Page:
History of the Ideal Patti Playpal Doll
As the youngest in my family growing up during the 1960s, I remember really wanting a baby sister or brother. The next best thing was the Patti Playpal doll, a life-size companion doll that was introduced in the late 1950s. In 1959 when the doll came out, it was an immediate success with children like me who longed to have a "playmate."
The doll was about the size of a three-year-old child, had movable legs and arms, and lifelike hair with eyes that opened and closed. Patti came dressed in a beautiful little dress with socks, underwear, and cute little black patent leather shoes.
The doll was sculpted by Neil Estern, a world-renowned sculptor who is best known for his work on the FDR memorial in Washington, DC. Neil's wife, Anne, designed the first costumes for Patti.
According to collectible doll specialist Dawn Herlocher (author of 200 Years of Dolls, Identification and Price Guide, Second Edition, Krause Publications):
"Ideal began experimenting with hard plastic in 1936 and was the first to market a hard plastic doll. Soon the wonderful Toni Dolls and the Play Pal Family of dolls brought as much recognition to Ideal as its earlier attempts at perfection. Play Pal children were sculpted according to measurements issued by the U.S. Bureau of Standards of Specifications. They could wear actual clothing of children at the age of three months, one year, two years, three years, and even older children of 10 or 11 years."
Markings, Colors, and Types
Fortunately for me, I happened to run across a Patti Playpal doll recently at a local rummage sale. At first, I thought it was a mannequin and was pleasantly surprised when I took her out of a box and found out she was actually a companion doll. My Patti needs to be re-strung (to hold her legs on so she can walk), and she is also missing a part for the bottom of her head (where it attached to the neck), but she came with two outfits, and her original shoes. I made a stunning buy of my disassembled Patti for just $5! (pleasant surprise—when I emptied the box, there were the missing pieces to restring my Patti—now she's been put back together and is whole again)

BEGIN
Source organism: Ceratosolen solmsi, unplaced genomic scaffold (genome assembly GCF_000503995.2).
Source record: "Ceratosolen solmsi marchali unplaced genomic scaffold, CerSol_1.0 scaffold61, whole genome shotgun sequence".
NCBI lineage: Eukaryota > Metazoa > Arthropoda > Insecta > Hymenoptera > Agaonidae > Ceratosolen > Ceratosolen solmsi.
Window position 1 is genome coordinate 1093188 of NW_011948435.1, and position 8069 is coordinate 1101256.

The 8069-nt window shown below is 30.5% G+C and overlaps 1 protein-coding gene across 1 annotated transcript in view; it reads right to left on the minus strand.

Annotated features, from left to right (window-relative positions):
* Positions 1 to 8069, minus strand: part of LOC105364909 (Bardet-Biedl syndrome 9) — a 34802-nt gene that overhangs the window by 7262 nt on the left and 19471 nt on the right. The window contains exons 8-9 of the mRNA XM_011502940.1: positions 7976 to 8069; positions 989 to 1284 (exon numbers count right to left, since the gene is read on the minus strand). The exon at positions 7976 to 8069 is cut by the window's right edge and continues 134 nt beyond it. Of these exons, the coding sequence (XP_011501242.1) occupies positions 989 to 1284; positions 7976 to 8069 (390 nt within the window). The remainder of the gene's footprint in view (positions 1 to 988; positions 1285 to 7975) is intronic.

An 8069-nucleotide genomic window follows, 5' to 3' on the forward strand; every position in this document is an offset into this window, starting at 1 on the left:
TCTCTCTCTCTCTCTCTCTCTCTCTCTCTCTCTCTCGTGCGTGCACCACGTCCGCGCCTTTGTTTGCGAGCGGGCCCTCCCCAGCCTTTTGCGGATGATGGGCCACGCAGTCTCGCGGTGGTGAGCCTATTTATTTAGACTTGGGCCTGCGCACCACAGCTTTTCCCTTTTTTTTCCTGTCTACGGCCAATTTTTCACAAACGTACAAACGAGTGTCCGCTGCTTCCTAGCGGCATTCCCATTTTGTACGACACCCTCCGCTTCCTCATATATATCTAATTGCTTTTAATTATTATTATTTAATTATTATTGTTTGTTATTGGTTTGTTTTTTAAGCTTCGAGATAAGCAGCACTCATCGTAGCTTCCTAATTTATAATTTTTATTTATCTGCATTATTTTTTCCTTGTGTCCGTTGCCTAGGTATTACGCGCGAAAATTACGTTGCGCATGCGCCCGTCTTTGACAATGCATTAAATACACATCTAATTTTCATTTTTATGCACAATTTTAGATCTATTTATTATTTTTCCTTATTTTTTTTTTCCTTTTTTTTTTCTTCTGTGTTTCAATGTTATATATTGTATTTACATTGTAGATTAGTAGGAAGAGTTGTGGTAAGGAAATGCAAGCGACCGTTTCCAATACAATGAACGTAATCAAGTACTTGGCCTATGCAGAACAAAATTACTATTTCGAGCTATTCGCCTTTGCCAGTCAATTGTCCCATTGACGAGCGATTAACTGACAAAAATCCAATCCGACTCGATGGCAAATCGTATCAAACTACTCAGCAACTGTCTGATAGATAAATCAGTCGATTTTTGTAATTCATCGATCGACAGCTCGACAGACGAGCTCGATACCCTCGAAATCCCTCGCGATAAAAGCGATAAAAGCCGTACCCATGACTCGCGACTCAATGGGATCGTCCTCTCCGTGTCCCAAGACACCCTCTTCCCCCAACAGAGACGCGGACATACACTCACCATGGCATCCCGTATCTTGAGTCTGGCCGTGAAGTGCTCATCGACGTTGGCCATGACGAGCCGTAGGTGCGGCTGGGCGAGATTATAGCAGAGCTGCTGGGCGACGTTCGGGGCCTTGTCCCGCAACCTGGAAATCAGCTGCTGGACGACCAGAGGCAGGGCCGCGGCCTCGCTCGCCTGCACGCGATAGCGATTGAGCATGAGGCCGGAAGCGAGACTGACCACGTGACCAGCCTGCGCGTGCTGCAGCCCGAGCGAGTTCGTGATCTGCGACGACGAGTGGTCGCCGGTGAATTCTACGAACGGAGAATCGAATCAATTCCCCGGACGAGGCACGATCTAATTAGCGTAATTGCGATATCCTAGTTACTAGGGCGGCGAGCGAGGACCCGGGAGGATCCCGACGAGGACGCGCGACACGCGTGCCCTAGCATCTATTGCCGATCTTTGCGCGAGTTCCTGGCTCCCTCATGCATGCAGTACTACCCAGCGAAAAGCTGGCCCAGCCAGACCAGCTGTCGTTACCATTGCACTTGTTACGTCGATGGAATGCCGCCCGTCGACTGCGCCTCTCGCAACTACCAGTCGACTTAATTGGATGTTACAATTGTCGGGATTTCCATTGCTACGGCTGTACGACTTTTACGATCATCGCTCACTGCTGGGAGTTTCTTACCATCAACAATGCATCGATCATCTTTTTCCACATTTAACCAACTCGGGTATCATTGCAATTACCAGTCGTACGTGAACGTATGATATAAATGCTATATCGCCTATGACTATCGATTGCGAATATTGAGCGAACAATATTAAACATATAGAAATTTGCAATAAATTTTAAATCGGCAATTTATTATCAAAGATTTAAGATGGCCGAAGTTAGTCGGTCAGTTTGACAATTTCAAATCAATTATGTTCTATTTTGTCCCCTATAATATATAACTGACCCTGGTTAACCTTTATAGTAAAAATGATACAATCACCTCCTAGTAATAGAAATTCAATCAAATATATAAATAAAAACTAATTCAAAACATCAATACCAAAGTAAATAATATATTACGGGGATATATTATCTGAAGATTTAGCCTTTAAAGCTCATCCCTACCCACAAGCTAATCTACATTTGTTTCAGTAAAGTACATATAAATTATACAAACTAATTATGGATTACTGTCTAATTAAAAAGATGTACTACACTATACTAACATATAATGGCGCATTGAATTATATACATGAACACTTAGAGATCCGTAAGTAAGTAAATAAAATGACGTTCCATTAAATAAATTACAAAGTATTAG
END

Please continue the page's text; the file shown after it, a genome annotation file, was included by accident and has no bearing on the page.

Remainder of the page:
It had been a lot of years since I had seen Patti, so I started doing some research on her and what set her apart from other companion dolls that were made after Patti was introduced (many other doll-makers jumped on the bandwagon making dolls like her after the success of Patti).
Patty Playpal Facts
- Patti dolls have one of these markings on their heads: Ideal Doll Toy Corp. G-35 or B-19-1 (There were few other companies then that actually put their company mark on their companion dolls) My Patti doll has the number G-35-6.
- She is 35" tall.
- Doll heads are made out of vinyl and have rooted hair.
- Early dolls have "sleep" eyes (eyes that open and close). Later versions do not have this.
- A black version of Patti came out in 1982 (companion dolls were manufactured for several years).
- She can wear (and is often found in) real children's clothing. Mine came with one original dress, a hat, and her black patent leather shoes. She also came with a size 3 child's dress from that period.
- There were several hairstyles and colors issued, as well as several family members of various ages that were later introduced. All made life-sized. Some of these are Penny Play Pal, Peter Play Pal, Suzy Play Pal (toddler), and Bonnie and Johnny Play Pal (babies). These dolls vary in size from about 24" to 38".
- The first Patti Playpals all have strung joints and were not walkers.
- Early dolls also had twist wrists.
- Later dolls had flanged arms and strung legs and were walkers.
- Some dolls were made with flanged arms and legs. Many also had their head mounted on a coil spring device.
Value and Collectibility
The Patti Playpal companion dolls have become highly sought-after collectibles, with collectors even vying for the doll's black patent leather shoes, replacement heads, clothing, and even body parts. As with most collectibles, value is decided by the condition of the doll, the rarity of the particular doll, and if the doll has the original box with it (most don't)